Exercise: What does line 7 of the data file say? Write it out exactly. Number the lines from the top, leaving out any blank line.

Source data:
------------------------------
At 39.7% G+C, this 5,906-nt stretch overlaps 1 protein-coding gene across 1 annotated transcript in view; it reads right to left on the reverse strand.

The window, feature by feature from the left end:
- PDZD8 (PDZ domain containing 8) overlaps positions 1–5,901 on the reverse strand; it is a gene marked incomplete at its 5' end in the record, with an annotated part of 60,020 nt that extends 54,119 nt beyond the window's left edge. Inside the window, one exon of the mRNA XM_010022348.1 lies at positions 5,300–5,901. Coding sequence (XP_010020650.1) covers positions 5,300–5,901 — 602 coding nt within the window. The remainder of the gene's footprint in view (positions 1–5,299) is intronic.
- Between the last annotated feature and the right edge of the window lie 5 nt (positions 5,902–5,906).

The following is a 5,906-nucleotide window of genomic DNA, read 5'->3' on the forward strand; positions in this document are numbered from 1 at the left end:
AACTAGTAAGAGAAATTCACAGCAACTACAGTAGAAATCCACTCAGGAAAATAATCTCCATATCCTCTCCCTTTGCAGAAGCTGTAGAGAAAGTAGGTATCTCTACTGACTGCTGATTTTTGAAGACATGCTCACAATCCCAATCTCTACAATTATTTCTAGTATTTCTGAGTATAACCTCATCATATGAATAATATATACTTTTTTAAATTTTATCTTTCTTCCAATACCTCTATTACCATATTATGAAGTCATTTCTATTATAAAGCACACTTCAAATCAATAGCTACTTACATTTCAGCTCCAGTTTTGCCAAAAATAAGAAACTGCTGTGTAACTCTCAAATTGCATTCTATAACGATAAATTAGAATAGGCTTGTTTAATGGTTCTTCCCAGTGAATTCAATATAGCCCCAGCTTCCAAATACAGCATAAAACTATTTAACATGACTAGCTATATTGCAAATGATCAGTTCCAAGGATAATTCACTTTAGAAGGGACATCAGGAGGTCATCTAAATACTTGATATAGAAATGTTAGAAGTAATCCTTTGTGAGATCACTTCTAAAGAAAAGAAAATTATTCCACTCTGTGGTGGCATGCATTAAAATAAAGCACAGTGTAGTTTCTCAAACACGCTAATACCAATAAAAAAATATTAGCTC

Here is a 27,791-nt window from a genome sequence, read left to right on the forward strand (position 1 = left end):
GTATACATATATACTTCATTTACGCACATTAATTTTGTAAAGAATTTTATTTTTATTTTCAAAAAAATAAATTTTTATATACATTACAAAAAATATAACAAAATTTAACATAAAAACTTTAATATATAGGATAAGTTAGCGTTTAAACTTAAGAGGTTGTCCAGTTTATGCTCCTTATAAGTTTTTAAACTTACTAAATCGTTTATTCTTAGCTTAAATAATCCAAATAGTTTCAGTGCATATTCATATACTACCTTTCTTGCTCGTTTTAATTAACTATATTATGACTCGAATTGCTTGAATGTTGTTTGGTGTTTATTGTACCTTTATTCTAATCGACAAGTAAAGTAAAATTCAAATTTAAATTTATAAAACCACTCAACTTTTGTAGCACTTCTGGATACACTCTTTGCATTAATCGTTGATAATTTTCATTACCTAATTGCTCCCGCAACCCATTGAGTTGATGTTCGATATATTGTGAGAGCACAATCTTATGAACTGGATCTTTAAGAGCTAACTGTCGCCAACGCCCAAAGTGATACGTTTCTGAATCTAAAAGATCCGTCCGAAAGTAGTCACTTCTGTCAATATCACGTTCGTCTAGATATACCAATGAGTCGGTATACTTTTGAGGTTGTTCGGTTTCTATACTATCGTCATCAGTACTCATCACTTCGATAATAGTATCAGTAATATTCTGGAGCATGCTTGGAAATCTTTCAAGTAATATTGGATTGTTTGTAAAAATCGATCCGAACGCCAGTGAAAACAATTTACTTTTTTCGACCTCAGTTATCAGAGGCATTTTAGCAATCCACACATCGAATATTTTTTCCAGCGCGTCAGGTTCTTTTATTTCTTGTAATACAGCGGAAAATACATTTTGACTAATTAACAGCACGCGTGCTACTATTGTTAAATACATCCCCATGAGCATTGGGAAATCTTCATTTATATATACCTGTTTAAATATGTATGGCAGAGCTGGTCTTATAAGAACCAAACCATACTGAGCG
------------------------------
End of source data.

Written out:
Here is a 27,791-nt window from a genome sequence, read left to right on the forward strand (position 1 = left end):